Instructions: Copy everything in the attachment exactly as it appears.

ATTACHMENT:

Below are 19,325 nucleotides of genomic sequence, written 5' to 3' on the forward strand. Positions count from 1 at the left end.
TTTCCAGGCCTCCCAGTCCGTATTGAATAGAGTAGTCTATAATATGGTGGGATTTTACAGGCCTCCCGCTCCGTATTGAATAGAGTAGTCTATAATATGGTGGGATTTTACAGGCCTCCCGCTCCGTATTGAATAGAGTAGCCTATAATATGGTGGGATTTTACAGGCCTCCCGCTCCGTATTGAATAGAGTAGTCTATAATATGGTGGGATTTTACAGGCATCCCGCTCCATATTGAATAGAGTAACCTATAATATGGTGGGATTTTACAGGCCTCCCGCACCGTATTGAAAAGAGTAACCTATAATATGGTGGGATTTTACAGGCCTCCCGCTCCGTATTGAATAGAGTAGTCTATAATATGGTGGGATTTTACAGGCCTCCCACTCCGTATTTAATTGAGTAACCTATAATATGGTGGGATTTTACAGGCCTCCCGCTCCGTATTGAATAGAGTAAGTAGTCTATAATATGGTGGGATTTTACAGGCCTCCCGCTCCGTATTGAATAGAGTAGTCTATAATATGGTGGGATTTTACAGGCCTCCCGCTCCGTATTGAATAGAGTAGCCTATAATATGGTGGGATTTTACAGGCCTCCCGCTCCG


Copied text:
Below are 19,325 nucleotides of genomic sequence, written 5' to 3' on the forward strand. Positions count from 1 at the left end.
TTTCCAGGCCTCCCAGTCCGTATTGAATAGAGTAGTCTATAATATGGTGGGATTTTACAGGCCTCCCGCTCCGTATTGAATAGAGTAGTCTATAATATGGTGGGATTTTACAGGCCTCCCGCTCCGTATTGAATAGAGTAGCCTATAATATGGTGGGATTTTACAGGCCTCCCGCTCCGTATTGAATAGAGTAGTCTATAATATGGTGGGATTTTACAGGCATCCCGCTCCATATTGAATAGAGTAACCTATAATATGGTGGGATTTTACAGGCCTCCCGCACCGTATTGAAAAGAGTAACCTATAATATGGTGGGATTTTACAGGCCTCCCGCTCCGTATTGAATAGAGTAGTCTATAATATGGTGGGATTTTACAGGCCTCCCACTCCGTATTTAATTGAGTAACCTATAATATGGTGGGATTTTACAGGCCTCCCGCTCCGTATTGAATAGAGTAAGTAGTCTATAATATGGTGGGATTTTACAGGCCTCCCGCTCCGTATTGAATAGAGTAGTCTATAATATGGTGGGATTTTACAGGCCTCCCGCTCCGTATTGAATAGAGTAGCCTATAATATGGTGGGATTTTACAGGCCTCCCGCTCCG